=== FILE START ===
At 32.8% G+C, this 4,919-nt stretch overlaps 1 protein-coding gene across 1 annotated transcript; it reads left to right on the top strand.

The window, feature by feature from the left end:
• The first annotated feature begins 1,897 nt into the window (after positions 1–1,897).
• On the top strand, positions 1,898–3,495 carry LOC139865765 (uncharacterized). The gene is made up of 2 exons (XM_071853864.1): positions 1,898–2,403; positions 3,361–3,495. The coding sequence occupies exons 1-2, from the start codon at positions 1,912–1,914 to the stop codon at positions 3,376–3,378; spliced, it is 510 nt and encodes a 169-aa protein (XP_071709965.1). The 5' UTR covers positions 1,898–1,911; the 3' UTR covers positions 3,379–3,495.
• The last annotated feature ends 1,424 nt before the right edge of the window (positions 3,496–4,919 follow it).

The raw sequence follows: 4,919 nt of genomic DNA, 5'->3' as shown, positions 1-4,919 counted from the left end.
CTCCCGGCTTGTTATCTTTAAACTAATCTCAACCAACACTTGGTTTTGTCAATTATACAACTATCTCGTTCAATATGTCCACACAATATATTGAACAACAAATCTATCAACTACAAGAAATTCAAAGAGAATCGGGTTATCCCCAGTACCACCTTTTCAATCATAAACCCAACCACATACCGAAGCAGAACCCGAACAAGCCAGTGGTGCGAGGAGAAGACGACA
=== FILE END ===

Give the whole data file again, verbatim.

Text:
At 32.8% G+C, this 4,919-nt stretch overlaps 1 protein-coding gene across 1 annotated transcript; it reads left to right on the top strand.

The window, feature by feature from the left end:
• The first annotated feature begins 1,897 nt into the window (after positions 1–1,897).
• On the top strand, positions 1,898–3,495 carry LOC139865765 (uncharacterized). The gene is made up of 2 exons (XM_071853864.1): positions 1,898–2,403; positions 3,361–3,495. The coding sequence occupies exons 1-2, from the start codon at positions 1,912–1,914 to the stop codon at positions 3,376–3,378; spliced, it is 510 nt and encodes a 169-aa protein (XP_071709965.1). The 5' UTR covers positions 1,898–1,911; the 3' UTR covers positions 3,379–3,495.
• The last annotated feature ends 1,424 nt before the right edge of the window (positions 3,496–4,919 follow it).

The raw sequence follows: 4,919 nt of genomic DNA, 5'->3' as shown, positions 1-4,919 counted from the left end.
CTCCCGGCTTGTTATCTTTAAACTAATCTCAACCAACACTTGGTTTTGTCAATTATACAACTATCTCGTTCAATATGTCCACACAATATATTGAACAACAAATCTATCAACTACAAGAAATTCAAAGAGAATCGGGTTATCCCCAGTACCACCTTTTCAATCATAAACCCAACCACATACCGAAGCAGAACCCGAACAAGCCAGTGGTGCGAGGAGAAGACGACA